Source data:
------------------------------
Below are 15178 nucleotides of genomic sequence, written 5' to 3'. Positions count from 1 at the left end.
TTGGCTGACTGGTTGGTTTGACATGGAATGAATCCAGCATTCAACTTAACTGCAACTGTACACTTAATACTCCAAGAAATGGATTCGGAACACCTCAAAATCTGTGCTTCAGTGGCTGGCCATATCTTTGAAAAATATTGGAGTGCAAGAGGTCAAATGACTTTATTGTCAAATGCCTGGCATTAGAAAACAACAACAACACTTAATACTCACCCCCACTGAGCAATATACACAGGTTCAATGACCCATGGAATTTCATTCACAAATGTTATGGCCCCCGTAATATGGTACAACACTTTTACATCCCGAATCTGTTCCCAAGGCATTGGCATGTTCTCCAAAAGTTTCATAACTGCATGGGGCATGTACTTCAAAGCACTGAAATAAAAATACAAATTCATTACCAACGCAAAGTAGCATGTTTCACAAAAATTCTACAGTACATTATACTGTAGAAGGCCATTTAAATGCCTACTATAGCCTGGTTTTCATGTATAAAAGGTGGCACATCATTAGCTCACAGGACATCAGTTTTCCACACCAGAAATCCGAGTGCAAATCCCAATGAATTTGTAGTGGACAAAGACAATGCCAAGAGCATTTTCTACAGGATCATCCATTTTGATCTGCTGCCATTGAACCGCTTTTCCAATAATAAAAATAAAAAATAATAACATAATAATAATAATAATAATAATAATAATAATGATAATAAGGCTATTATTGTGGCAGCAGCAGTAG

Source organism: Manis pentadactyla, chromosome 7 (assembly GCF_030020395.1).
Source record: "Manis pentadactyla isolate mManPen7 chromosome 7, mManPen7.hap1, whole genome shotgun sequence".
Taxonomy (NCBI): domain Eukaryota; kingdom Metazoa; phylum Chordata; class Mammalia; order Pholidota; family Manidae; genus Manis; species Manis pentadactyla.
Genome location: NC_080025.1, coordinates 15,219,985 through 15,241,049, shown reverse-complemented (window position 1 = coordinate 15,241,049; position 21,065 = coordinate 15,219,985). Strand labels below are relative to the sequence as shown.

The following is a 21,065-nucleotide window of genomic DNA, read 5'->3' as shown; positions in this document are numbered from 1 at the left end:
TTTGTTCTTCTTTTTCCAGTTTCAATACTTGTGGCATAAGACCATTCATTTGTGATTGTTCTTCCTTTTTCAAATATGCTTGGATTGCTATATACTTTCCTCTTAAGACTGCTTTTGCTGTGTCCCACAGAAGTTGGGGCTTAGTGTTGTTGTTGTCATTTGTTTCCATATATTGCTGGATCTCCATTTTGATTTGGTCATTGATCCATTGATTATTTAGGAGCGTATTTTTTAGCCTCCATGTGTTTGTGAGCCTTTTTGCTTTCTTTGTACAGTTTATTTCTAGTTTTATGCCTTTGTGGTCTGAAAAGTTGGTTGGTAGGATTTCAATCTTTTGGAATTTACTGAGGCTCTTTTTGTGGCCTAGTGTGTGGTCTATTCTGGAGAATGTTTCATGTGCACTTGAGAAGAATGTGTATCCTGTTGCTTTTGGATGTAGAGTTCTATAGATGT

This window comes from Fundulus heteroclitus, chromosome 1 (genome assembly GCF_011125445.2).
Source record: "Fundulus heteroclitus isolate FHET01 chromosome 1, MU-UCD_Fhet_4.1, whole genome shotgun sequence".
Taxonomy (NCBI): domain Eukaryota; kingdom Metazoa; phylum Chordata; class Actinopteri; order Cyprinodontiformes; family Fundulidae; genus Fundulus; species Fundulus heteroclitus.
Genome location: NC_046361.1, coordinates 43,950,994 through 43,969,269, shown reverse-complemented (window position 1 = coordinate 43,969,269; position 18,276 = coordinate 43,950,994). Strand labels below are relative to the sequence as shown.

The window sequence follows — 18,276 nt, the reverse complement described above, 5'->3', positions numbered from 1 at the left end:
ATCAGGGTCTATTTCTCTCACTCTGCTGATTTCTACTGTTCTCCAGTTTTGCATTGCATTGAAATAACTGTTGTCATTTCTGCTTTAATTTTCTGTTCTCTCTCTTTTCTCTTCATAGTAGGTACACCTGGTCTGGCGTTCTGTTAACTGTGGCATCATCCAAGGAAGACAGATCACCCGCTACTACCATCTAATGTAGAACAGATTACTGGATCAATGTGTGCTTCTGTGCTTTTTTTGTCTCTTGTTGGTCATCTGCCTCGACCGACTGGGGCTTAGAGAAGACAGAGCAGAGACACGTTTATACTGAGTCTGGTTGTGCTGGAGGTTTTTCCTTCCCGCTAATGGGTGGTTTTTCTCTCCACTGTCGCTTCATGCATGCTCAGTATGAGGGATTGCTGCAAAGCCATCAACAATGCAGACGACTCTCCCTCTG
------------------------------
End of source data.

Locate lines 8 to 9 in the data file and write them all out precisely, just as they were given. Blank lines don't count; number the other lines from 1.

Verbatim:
TTTGTTCTTCTTTTTCCAGTTTCAATACTTGTGGCATAAGACCATTCATTTGTGATTGTTCTTCCTTTTTCAAATATGCTTGGATTGCTATATACTTTCCTCTTAAGACTGCTTTTGCTGTGTCCCACAGAAGTTGGGGCTTAGTGTTGTTGTTGTCATTTGTTTCCATATATTGCTGGATCTCCATTTTGATTTGGTCATTGATCCATTGATTATTTAGGAGCGTATTTTTTAGCCTCCATGTGTTTGTGAGCCTTTTTGCTTTCTTTGTACAGTTTATTTCTAGTTTTATGCCTTTGTGGTCTGAAAAGTTGGTTGGTAGGATTTCAATCTTTTGGAATTTACTGAGGCTCTTTTTGTGGCCTAGTGTGTGGTCTATTCTGGAGAATGTTTCATGTGCACTTGAGAAGAATGTGTATCCTGTTGCTTTTGGATGTAGAGTTCTATAGATGT

This window comes from Fundulus heteroclitus, chromosome 1 (genome assembly GCF_011125445.2).